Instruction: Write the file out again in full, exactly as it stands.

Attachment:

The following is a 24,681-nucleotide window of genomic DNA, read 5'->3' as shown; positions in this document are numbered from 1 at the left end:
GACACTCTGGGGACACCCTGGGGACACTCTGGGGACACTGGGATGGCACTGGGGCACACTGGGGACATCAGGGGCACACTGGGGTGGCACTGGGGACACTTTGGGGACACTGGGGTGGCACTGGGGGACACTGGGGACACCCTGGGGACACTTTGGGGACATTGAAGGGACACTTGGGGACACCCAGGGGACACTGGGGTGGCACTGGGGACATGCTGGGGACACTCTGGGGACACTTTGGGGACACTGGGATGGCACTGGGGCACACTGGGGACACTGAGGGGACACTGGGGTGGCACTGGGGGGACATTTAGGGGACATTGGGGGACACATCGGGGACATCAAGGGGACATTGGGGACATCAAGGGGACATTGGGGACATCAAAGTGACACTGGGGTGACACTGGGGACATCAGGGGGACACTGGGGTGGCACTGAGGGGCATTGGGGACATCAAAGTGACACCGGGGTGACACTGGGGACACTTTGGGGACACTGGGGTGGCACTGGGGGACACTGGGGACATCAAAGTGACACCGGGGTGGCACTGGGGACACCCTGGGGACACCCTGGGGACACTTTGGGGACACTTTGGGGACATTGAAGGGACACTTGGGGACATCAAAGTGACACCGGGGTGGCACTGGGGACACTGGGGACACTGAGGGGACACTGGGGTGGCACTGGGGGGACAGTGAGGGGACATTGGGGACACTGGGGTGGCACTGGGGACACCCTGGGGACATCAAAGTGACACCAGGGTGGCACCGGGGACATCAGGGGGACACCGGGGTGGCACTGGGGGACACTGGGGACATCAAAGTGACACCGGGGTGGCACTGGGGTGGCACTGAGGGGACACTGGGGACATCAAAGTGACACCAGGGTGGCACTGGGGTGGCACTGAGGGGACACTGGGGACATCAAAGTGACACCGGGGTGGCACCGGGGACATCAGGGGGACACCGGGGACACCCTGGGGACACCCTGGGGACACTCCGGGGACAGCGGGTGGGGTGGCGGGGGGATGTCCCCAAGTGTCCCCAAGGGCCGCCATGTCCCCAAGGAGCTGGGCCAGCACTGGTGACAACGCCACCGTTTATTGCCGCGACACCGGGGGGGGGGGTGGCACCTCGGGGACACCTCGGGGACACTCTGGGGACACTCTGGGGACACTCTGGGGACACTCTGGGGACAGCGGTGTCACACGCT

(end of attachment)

The following is a 24,681-nucleotide window of genomic DNA, read 5'->3' as shown; positions in this document are numbered from 1 at the left end:
GACACTCTGGGGACACCCTGGGGACACTCTGGGGACACTGGGATGGCACTGGGGCACACTGGGGACATCAGGGGCACACTGGGGTGGCACTGGGGACACTTTGGGGACACTGGGGTGGCACTGGGGGACACTGGGGACACCCTGGGGACACTTTGGGGACATTGAAGGGACACTTGGGGACACCCAGGGGACACTGGGGTGGCACTGGGGACATGCTGGGGACACTCTGGGGACACTTTGGGGACACTGGGATGGCACTGGGGCACACTGGGGACACTGAGGGGACACTGGGGTGGCACTGGGGGGACATTTAGGGGACATTGGGGGACACATCGGGGACATCAAGGGGACATTGGGGACATCAAGGGGACATTGGGGACATCAAAGTGACACTGGGGTGACACTGGGGACATCAGGGGGACACTGGGGTGGCACTGAGGGGCATTGGGGACATCAAAGTGACACCGGGGTGACACTGGGGACACTTTGGGGACACTGGGGTGGCACTGGGGGACACTGGGGACATCAAAGTGACACCGGGGTGGCACTGGGGACACCCTGGGGACACCCTGGGGACACTTTGGGGACACTTTGGGGACATTGAAGGGACACTTGGGGACATCAAAGTGACACCGGGGTGGCACTGGGGACACTGGGGACACTGAGGGGACACTGGGGTGGCACTGGGGGGACAGTGAGGGGACATTGGGGACACTGGGGTGGCACTGGGGACACCCTGGGGACATCAAAGTGACACCAGGGTGGCACCGGGGACATCAGGGGGACACCGGGGTGGCACTGGGGGACACTGGGGACATCAAAGTGACACCGGGGTGGCACTGGGGTGGCACTGAGGGGACACTGGGGACATCAAAGTGACACCAGGGTGGCACTGGGGTGGCACTGAGGGGACACTGGGGACATCAAAGTGACACCGGGGTGGCACCGGGGACATCAGGGGGACACCGGGGACACCCTGGGGACACCCTGGGGACACTCCGGGGACAGCGGGTGGGGTGGCGGGGGGATGTCCCCAAGTGTCCCCAAGGGCCGCCATGTCCCCAAGGAGCTGGGCCAGCACTGGTGACAACGCCACCGTTTATTGCCGCGACACCGGGGGGGGGGGTGGCACCTCGGGGACACCTCGGGGACACTCTGGGGACACTCTGGGGACACTCTGGGGACACTCTGGGGACAGCGGTGTCACACGCT